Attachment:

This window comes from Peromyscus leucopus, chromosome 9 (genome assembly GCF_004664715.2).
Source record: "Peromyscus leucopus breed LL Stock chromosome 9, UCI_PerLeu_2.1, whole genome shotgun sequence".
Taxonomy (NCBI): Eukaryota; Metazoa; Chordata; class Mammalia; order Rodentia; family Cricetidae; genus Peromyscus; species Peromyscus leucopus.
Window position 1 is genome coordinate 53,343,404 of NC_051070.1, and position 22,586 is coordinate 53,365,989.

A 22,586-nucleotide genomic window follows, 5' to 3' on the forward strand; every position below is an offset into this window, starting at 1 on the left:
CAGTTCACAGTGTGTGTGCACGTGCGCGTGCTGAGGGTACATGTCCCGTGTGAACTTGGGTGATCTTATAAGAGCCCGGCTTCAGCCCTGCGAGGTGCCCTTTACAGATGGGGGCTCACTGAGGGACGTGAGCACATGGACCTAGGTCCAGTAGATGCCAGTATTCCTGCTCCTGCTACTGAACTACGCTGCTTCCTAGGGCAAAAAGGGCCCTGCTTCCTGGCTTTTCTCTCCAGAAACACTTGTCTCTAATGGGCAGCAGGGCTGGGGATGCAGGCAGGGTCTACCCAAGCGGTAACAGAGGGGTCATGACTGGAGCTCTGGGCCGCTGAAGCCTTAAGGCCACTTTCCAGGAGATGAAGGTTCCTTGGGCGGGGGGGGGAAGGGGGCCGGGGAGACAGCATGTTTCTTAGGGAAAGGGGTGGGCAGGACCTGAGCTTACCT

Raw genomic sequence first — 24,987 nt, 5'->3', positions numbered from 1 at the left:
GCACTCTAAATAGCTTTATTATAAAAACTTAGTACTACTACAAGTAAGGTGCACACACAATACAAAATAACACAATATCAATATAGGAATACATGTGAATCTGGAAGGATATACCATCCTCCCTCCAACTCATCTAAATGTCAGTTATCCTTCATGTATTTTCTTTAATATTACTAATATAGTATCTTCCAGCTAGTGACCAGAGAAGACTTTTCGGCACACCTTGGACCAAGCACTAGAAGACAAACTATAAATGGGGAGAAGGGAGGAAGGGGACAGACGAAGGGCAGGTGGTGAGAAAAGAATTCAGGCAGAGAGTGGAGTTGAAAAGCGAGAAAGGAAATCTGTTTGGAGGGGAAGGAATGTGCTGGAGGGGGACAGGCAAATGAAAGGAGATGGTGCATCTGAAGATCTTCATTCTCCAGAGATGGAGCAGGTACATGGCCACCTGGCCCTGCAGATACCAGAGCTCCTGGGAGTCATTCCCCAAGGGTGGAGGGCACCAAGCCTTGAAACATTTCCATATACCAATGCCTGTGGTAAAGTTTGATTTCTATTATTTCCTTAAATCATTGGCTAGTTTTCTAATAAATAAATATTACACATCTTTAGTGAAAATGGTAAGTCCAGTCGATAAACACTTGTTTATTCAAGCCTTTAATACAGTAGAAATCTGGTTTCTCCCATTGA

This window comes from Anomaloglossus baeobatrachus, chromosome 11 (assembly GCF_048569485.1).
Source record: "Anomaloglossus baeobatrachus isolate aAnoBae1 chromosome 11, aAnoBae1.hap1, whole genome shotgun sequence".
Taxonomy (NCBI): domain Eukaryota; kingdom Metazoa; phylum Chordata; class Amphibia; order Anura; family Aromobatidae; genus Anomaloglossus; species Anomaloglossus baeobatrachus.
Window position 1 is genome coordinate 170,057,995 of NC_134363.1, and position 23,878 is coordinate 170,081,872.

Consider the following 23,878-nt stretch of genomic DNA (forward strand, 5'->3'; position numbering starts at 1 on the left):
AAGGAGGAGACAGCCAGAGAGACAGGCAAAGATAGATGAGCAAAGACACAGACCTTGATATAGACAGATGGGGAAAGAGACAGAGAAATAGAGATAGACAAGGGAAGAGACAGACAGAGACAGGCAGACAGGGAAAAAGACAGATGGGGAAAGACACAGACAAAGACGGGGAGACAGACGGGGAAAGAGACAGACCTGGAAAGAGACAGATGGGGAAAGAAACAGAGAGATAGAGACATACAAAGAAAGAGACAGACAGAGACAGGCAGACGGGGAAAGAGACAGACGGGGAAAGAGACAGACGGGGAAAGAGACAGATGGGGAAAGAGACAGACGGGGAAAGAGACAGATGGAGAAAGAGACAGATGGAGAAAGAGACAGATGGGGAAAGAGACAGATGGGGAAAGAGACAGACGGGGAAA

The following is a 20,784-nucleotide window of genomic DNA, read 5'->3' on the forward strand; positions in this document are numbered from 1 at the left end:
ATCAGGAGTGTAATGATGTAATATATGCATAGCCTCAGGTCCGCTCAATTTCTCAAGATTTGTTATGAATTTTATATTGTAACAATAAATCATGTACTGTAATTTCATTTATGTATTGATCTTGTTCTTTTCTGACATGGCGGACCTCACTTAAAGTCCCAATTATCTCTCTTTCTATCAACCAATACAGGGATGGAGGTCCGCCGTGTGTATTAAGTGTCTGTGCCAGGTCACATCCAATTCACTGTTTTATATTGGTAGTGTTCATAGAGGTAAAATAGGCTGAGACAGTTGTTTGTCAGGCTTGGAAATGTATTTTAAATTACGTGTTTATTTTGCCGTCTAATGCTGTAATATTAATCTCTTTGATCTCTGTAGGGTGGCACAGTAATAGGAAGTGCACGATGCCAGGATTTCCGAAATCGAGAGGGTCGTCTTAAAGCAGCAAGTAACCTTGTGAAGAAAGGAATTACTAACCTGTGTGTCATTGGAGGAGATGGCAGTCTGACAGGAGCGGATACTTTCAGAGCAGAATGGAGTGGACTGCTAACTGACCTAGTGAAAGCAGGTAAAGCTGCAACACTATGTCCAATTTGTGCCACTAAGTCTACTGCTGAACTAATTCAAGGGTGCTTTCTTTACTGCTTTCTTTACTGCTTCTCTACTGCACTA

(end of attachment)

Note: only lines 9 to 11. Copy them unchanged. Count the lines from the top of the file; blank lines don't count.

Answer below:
This window comes from Anomaloglossus baeobatrachus, chromosome 11 (assembly GCF_048569485.1).
Source record: "Anomaloglossus baeobatrachus isolate aAnoBae1 chromosome 11, aAnoBae1.hap1, whole genome shotgun sequence".
Taxonomy (NCBI): domain Eukaryota; kingdom Metazoa; phylum Chordata; class Amphibia; order Anura; family Aromobatidae; genus Anomaloglossus; species Anomaloglossus baeobatrachus.